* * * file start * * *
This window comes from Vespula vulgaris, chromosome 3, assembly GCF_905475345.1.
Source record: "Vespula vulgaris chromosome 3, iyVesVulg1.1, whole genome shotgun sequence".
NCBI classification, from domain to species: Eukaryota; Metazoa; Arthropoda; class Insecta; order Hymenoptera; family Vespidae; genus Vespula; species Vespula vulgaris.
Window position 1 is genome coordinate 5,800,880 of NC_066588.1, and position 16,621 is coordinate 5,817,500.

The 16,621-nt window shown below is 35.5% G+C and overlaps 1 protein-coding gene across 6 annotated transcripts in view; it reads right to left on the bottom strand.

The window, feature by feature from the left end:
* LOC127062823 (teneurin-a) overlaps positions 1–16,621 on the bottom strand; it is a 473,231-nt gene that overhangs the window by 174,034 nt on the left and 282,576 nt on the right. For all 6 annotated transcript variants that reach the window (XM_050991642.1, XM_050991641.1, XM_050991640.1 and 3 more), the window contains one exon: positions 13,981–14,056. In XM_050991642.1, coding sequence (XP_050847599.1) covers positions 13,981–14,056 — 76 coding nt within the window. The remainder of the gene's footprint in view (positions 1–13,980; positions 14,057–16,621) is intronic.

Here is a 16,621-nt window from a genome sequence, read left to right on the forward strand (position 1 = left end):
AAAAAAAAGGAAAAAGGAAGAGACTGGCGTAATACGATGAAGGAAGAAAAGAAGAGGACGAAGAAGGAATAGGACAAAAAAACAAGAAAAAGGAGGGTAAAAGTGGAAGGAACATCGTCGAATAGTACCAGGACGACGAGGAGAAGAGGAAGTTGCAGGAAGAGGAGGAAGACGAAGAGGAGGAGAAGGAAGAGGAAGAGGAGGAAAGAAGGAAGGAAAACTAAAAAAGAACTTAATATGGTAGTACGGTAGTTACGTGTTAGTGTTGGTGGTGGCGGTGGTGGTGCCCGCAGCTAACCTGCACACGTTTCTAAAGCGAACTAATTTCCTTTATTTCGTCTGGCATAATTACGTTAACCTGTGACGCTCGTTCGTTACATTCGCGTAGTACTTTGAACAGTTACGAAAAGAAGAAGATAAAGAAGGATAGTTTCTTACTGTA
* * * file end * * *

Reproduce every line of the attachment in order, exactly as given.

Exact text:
This window comes from Vespula vulgaris, chromosome 3, assembly GCF_905475345.1.
Source record: "Vespula vulgaris chromosome 3, iyVesVulg1.1, whole genome shotgun sequence".
NCBI classification, from domain to species: Eukaryota; Metazoa; Arthropoda; class Insecta; order Hymenoptera; family Vespidae; genus Vespula; species Vespula vulgaris.
Window position 1 is genome coordinate 5,800,880 of NC_066588.1, and position 16,621 is coordinate 5,817,500.

The 16,621-nt window shown below is 35.5% G+C and overlaps 1 protein-coding gene across 6 annotated transcripts in view; it reads right to left on the bottom strand.

The window, feature by feature from the left end:
* LOC127062823 (teneurin-a) overlaps positions 1–16,621 on the bottom strand; it is a 473,231-nt gene that overhangs the window by 174,034 nt on the left and 282,576 nt on the right. For all 6 annotated transcript variants that reach the window (XM_050991642.1, XM_050991641.1, XM_050991640.1 and 3 more), the window contains one exon: positions 13,981–14,056. In XM_050991642.1, coding sequence (XP_050847599.1) covers positions 13,981–14,056 — 76 coding nt within the window. The remainder of the gene's footprint in view (positions 1–13,980; positions 14,057–16,621) is intronic.

Here is a 16,621-nt window from a genome sequence, read left to right on the forward strand (position 1 = left end):
AAAAAAAAGGAAAAAGGAAGAGACTGGCGTAATACGATGAAGGAAGAAAAGAAGAGGACGAAGAAGGAATAGGACAAAAAAACAAGAAAAAGGAGGGTAAAAGTGGAAGGAACATCGTCGAATAGTACCAGGACGACGAGGAGAAGAGGAAGTTGCAGGAAGAGGAGGAAGACGAAGAGGAGGAGAAGGAAGAGGAAGAGGAGGAAAGAAGGAAGGAAAACTAAAAAAGAACTTAATATGGTAGTACGGTAGTTACGTGTTAGTGTTGGTGGTGGCGGTGGTGGTGCCCGCAGCTAACCTGCACACGTTTCTAAAGCGAACTAATTTCCTTTATTTCGTCTGGCATAATTACGTTAACCTGTGACGCTCGTTCGTTACATTCGCGTAGTACTTTGAACAGTTACGAAAAGAAGAAGATAAAGAAGGATAGTTTCTTACTGTA